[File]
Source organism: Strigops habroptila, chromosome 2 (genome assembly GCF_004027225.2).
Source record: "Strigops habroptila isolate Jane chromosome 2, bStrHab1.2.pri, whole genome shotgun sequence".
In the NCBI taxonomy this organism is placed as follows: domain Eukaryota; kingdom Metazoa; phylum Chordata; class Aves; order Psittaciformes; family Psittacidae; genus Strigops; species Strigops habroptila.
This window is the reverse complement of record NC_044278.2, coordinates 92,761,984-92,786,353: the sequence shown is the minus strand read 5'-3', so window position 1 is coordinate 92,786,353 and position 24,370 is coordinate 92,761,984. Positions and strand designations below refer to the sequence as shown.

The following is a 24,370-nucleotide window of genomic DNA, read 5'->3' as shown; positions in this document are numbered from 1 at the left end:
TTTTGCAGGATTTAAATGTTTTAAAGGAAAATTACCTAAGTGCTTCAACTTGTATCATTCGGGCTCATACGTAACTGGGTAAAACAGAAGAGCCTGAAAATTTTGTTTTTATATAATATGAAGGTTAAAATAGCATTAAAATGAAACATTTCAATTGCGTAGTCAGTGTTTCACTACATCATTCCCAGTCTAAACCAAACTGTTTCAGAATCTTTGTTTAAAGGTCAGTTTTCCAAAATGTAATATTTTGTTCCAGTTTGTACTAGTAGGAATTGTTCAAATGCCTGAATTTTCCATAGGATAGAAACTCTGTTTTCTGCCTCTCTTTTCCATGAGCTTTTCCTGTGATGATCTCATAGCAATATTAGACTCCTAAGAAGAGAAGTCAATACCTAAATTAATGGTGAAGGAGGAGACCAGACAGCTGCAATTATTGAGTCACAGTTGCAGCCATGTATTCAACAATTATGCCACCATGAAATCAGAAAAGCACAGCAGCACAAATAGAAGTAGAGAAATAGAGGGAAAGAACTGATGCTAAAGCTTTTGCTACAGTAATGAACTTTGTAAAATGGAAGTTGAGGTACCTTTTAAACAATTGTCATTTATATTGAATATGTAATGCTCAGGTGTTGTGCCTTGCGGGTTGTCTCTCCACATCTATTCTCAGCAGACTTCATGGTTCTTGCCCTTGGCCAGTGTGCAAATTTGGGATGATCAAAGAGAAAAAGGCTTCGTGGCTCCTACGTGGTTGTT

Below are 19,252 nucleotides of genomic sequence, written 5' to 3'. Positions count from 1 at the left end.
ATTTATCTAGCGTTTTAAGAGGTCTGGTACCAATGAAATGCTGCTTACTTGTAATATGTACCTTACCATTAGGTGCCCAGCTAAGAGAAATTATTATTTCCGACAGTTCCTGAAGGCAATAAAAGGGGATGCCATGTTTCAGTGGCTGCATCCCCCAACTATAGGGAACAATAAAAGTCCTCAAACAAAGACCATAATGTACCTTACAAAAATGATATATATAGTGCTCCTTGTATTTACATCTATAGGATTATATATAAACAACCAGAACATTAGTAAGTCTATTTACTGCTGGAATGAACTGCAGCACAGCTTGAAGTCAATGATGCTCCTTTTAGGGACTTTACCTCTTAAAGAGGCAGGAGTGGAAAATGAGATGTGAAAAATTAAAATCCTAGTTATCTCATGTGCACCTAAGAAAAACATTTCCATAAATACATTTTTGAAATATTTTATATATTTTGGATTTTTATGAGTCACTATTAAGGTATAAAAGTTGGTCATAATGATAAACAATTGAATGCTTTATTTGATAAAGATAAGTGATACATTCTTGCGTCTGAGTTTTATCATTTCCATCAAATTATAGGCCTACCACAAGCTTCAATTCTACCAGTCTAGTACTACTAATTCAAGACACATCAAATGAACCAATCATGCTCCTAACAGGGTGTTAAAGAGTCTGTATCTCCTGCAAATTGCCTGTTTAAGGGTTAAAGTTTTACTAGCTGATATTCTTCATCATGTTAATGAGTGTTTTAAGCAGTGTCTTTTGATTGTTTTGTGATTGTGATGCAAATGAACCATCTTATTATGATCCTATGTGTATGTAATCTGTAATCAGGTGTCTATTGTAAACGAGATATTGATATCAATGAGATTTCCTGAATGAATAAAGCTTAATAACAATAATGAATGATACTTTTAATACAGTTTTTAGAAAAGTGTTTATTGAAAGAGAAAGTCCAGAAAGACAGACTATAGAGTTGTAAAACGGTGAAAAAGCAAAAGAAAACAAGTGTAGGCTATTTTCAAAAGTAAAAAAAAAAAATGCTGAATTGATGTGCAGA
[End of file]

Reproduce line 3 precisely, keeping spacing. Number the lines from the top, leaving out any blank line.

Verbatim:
In the NCBI taxonomy this organism is placed as follows: domain Eukaryota; kingdom Metazoa; phylum Chordata; class Aves; order Psittaciformes; family Psittacidae; genus Strigops; species Strigops habroptila.